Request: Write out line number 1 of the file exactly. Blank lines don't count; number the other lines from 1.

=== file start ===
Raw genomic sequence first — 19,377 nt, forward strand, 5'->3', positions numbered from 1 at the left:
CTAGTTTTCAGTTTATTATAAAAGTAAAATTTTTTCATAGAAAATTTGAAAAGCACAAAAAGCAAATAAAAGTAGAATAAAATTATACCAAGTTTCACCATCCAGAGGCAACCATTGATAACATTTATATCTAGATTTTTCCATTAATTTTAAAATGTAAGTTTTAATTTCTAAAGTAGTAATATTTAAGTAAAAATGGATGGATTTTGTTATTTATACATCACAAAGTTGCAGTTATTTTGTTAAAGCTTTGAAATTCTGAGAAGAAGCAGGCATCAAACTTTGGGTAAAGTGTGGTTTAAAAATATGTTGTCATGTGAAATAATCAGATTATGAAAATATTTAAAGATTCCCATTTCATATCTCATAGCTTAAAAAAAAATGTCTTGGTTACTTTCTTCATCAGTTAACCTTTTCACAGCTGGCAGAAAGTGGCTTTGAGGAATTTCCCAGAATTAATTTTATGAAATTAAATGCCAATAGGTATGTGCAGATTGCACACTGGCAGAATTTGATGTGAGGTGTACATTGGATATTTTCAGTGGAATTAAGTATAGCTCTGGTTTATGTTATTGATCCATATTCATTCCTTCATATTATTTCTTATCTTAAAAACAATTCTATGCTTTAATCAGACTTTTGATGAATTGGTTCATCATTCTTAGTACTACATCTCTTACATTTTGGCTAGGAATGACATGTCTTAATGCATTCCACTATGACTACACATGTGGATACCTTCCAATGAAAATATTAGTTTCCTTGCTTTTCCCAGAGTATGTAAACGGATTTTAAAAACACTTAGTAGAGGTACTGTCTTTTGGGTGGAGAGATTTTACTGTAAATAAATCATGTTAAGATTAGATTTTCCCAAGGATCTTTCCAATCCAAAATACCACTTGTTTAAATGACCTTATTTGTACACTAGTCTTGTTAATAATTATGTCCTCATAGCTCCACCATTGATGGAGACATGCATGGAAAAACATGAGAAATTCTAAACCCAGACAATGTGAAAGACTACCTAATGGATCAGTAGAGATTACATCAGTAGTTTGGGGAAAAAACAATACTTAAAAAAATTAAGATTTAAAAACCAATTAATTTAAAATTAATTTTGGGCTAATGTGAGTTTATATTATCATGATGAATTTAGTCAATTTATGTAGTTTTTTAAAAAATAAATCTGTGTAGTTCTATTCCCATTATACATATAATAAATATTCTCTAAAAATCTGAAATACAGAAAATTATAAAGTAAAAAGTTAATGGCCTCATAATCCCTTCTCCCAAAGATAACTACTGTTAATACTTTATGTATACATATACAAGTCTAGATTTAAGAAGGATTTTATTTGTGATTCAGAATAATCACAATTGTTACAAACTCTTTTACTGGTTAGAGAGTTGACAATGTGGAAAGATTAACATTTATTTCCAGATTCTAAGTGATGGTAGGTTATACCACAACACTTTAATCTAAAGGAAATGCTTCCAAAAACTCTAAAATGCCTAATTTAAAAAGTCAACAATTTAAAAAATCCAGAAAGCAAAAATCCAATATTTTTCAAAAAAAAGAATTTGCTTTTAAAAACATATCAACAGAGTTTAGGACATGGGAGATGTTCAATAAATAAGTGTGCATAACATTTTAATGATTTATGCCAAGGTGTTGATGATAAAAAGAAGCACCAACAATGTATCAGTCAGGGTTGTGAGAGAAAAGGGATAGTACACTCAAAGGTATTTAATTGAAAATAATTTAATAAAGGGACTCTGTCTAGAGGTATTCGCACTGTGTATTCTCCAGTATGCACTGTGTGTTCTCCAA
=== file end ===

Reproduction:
Raw genomic sequence first — 19,377 nt, forward strand, 5'->3', positions numbered from 1 at the left: